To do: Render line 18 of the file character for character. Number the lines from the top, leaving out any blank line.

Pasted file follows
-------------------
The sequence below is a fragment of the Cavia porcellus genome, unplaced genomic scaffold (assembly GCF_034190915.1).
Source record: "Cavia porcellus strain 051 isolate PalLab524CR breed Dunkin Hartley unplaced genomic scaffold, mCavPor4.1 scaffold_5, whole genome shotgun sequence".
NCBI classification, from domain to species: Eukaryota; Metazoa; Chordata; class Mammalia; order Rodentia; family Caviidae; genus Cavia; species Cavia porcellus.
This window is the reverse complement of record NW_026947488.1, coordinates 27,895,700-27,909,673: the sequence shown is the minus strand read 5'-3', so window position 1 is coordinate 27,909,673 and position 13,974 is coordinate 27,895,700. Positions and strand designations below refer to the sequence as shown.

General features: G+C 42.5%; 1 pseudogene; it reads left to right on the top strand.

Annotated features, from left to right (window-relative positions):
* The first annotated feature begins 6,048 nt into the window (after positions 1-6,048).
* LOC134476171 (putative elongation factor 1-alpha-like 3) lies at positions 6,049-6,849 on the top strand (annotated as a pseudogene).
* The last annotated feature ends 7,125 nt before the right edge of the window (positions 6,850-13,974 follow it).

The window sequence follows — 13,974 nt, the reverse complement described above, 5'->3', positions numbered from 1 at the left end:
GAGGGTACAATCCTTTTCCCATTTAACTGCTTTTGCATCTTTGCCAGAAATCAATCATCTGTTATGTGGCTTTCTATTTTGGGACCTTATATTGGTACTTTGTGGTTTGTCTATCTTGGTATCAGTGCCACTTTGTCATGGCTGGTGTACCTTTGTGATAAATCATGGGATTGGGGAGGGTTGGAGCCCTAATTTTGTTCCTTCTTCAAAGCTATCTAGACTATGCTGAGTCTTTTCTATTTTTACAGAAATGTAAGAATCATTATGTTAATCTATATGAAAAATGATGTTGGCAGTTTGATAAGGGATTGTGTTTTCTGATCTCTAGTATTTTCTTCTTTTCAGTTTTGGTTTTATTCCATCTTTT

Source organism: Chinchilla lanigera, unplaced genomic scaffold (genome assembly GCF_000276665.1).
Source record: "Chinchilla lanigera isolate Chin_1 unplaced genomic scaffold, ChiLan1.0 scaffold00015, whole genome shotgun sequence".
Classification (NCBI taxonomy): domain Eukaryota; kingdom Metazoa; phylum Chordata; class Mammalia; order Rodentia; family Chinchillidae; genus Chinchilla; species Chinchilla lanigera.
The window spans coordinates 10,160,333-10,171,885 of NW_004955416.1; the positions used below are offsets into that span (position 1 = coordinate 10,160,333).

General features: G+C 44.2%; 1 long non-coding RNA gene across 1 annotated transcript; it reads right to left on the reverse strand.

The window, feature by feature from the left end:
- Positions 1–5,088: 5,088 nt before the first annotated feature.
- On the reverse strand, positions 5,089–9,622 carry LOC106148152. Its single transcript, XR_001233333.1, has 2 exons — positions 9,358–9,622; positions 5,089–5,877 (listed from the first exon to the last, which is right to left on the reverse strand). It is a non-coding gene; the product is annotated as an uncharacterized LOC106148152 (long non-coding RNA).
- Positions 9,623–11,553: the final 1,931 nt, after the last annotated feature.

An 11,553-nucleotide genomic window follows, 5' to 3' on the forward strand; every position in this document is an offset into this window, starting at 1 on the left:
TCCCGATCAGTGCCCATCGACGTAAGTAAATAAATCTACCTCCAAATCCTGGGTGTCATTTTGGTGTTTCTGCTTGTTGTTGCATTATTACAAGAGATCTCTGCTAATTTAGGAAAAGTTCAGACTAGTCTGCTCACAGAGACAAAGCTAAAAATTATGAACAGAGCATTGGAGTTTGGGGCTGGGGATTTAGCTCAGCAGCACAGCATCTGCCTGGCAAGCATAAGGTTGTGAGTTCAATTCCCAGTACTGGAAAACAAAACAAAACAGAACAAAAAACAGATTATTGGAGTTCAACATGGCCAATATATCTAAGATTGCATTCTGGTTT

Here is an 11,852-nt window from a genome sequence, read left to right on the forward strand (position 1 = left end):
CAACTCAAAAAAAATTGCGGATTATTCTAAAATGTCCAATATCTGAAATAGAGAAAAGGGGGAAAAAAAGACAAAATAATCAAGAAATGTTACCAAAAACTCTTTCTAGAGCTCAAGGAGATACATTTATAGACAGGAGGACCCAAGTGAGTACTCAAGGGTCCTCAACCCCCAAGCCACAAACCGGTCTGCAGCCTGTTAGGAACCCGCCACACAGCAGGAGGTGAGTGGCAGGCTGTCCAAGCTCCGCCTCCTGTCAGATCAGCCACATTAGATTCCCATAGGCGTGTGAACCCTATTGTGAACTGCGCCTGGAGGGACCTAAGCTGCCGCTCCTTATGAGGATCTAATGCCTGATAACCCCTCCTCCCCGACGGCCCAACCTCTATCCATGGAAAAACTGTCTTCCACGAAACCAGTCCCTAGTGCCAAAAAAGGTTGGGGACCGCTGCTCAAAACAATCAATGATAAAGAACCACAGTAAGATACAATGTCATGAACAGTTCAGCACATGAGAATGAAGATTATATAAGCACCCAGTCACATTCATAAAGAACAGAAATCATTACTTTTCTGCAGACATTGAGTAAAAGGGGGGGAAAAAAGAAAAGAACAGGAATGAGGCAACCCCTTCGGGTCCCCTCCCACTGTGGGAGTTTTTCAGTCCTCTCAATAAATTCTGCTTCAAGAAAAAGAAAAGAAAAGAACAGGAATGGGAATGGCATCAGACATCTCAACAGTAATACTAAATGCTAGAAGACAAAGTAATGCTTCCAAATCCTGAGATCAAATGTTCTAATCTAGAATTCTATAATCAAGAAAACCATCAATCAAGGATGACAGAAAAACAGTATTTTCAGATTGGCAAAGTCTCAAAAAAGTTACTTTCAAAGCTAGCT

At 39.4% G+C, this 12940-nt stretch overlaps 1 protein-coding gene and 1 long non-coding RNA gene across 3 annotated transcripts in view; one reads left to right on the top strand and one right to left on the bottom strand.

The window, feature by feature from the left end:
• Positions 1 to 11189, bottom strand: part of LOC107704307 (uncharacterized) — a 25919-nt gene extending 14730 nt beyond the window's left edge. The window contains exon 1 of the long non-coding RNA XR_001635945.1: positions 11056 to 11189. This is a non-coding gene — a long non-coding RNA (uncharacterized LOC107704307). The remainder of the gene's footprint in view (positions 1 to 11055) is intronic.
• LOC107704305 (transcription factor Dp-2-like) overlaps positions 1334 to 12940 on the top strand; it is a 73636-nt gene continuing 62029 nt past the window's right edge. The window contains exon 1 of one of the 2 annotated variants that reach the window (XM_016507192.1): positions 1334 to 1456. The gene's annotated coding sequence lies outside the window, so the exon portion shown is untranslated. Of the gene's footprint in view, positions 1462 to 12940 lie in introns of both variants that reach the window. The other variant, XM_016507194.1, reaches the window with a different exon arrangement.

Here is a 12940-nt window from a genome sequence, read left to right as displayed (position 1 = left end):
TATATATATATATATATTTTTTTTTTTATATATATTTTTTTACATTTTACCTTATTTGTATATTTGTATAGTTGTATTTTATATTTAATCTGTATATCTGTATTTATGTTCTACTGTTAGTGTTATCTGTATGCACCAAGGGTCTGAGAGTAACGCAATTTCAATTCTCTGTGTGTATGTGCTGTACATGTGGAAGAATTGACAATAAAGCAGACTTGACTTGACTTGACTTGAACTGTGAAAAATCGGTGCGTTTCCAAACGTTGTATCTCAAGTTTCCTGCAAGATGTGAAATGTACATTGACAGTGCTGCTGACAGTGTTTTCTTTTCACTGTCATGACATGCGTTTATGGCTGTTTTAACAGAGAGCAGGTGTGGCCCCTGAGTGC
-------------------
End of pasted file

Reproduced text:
- Positions 1–5,088: 5,088 nt before the first annotated feature.